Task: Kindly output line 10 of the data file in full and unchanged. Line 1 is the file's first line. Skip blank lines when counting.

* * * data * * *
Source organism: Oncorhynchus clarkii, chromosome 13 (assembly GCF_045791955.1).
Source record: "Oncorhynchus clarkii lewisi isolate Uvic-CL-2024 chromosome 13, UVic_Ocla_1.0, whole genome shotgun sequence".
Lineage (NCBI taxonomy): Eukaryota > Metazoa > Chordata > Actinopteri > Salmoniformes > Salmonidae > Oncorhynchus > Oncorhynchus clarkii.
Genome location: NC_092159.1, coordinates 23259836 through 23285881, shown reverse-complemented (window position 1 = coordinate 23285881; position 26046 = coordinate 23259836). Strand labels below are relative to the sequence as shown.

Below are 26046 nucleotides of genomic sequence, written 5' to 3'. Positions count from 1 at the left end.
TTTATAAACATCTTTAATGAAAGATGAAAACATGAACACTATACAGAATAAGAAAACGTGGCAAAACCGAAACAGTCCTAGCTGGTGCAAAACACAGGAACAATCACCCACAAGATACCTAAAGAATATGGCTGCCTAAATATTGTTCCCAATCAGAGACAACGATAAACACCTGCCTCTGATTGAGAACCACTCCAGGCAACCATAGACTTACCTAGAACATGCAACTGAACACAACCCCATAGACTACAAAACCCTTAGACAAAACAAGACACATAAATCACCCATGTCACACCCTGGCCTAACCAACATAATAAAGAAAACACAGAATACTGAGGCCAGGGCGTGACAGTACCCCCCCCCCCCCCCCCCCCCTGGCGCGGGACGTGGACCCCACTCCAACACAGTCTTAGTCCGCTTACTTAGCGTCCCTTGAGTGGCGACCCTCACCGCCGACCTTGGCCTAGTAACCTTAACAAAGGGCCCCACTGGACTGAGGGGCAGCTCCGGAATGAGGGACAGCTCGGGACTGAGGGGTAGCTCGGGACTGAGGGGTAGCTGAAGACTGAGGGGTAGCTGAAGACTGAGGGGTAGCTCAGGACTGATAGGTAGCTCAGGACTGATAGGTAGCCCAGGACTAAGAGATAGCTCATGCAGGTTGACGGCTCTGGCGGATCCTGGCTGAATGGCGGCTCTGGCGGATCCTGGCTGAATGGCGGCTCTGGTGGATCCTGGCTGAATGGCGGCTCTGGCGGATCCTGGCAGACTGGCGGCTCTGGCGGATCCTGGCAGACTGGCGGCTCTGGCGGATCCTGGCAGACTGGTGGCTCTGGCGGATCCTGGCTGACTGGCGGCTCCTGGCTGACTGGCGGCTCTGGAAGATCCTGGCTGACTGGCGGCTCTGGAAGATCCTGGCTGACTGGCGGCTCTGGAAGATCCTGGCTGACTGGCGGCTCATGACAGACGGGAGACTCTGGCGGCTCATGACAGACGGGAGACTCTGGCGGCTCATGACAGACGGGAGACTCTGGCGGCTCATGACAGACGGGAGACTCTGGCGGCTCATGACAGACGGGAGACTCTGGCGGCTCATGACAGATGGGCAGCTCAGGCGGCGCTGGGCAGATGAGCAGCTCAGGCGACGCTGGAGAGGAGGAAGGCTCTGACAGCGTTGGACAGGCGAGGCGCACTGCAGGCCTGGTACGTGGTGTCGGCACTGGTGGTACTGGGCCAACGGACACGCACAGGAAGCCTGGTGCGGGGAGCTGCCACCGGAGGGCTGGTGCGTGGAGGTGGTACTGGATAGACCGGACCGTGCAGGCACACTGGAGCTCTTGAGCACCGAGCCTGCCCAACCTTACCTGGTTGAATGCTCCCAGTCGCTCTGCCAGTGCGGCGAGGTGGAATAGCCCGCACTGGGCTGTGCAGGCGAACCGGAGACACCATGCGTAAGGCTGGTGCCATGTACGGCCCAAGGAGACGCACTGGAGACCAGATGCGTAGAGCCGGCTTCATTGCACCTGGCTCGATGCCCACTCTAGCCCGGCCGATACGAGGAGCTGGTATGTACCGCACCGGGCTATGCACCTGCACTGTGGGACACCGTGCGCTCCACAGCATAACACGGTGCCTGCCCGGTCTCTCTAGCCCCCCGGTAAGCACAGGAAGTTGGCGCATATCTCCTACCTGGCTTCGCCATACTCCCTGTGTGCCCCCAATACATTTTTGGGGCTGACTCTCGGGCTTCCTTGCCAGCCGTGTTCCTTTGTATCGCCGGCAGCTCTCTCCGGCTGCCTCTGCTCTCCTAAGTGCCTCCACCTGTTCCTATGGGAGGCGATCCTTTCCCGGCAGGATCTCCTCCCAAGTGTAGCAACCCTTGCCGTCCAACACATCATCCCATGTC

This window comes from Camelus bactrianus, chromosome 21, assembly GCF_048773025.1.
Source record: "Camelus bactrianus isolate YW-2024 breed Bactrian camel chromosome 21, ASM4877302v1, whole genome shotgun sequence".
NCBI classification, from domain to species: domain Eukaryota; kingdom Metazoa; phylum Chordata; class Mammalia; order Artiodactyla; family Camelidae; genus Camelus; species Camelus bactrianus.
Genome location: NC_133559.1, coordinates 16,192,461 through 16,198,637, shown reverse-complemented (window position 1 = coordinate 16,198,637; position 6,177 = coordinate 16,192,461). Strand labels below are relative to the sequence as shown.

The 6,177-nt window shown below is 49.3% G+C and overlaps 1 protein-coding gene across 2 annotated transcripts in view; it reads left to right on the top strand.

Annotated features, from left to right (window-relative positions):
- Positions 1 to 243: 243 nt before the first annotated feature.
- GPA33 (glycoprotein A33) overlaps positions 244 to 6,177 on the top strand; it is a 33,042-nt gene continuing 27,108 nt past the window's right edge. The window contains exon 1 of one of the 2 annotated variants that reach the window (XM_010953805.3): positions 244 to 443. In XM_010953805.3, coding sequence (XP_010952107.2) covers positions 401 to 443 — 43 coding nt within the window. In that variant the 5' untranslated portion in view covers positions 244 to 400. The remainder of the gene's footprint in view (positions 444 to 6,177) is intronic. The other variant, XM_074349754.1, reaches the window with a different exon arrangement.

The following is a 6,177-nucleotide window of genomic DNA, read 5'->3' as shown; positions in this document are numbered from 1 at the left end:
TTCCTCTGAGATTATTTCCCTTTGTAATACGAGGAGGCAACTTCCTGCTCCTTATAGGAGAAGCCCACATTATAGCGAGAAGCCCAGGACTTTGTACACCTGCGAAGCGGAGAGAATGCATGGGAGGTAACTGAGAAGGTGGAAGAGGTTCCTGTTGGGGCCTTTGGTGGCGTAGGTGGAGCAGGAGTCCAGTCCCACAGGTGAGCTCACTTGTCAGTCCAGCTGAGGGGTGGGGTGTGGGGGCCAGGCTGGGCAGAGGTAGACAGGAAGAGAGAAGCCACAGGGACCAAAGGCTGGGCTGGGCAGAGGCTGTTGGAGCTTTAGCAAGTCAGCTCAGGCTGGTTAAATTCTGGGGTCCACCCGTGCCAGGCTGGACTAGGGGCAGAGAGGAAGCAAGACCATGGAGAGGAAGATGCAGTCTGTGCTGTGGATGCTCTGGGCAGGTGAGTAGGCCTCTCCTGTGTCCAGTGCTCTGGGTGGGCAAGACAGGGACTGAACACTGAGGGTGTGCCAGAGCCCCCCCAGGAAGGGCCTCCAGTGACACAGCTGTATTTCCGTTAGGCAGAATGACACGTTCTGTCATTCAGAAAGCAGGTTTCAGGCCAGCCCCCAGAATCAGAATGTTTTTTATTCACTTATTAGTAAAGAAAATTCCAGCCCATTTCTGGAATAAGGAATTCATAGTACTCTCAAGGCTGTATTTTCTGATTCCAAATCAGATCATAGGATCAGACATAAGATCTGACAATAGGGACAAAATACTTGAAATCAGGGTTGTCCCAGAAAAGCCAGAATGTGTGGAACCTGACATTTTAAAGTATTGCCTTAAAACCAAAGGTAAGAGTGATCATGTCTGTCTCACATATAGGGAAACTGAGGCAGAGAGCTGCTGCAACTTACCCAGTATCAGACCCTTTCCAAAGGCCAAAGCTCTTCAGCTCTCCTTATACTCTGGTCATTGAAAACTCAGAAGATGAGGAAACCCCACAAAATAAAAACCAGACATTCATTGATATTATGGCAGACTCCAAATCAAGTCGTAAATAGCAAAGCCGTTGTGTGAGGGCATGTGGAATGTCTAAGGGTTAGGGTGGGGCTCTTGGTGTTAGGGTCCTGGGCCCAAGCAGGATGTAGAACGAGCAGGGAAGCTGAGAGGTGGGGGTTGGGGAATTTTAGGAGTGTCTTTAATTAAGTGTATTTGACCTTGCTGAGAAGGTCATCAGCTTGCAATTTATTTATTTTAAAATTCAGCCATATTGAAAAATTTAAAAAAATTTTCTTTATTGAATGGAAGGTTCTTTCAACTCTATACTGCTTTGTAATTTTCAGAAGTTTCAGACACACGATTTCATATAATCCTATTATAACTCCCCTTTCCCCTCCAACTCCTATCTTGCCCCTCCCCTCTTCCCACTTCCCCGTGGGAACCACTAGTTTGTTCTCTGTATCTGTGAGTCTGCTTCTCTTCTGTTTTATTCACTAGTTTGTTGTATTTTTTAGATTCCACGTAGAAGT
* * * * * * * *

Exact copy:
Genome location: NC_133559.1, coordinates 16,192,461 through 16,198,637, shown reverse-complemented (window position 1 = coordinate 16,198,637; position 6,177 = coordinate 16,192,461). Strand labels below are relative to the sequence as shown.